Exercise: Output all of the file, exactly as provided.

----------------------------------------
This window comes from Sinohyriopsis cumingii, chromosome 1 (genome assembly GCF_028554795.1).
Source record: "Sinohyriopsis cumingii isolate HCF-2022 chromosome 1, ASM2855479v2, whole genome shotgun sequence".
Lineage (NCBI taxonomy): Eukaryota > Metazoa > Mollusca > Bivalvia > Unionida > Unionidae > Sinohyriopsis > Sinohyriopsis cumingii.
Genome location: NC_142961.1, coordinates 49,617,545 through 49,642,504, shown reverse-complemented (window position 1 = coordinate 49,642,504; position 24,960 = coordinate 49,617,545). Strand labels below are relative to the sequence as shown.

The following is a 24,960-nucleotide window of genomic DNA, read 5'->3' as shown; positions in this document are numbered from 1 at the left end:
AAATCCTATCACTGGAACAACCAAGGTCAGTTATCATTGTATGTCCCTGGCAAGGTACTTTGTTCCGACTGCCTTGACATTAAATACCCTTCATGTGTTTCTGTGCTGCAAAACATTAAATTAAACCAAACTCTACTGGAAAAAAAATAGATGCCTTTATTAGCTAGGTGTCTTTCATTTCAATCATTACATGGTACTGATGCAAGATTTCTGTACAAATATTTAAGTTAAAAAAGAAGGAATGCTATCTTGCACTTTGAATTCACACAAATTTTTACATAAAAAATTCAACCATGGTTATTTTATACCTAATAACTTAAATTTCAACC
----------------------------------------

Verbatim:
This window comes from Sinohyriopsis cumingii, chromosome 1 (genome assembly GCF_028554795.1).
Source record: "Sinohyriopsis cumingii isolate HCF-2022 chromosome 1, ASM2855479v2, whole genome shotgun sequence".
Lineage (NCBI taxonomy): Eukaryota > Metazoa > Mollusca > Bivalvia > Unionida > Unionidae > Sinohyriopsis > Sinohyriopsis cumingii.
Genome location: NC_142961.1, coordinates 49,617,545 through 49,642,504, shown reverse-complemented (window position 1 = coordinate 49,642,504; position 24,960 = coordinate 49,617,545). Strand labels below are relative to the sequence as shown.

The following is a 24,960-nucleotide window of genomic DNA, read 5'->3' as shown; positions in this document are numbered from 1 at the left end:
AAATCCTATCACTGGAACAACCAAGGTCAGTTATCATTGTATGTCCCTGGCAAGGTACTTTGTTCCGACTGCCTTGACATTAAATACCCTTCATGTGTTTCTGTGCTGCAAAACATTAAATTAAACCAAACTCTACTGGAAAAAAAATAGATGCCTTTATTAGCTAGGTGTCTTTCATTTCAATCATTACATGGTACTGATGCAAGATTTCTGTACAAATATTTAAGTTAAAAAAGAAGGAATGCTATCTTGCACTTTGAATTCACACAAATTTTTACATAAAAAATTCAACCATGGTTATTTTATACCTAATAACTTAAATTTCAACC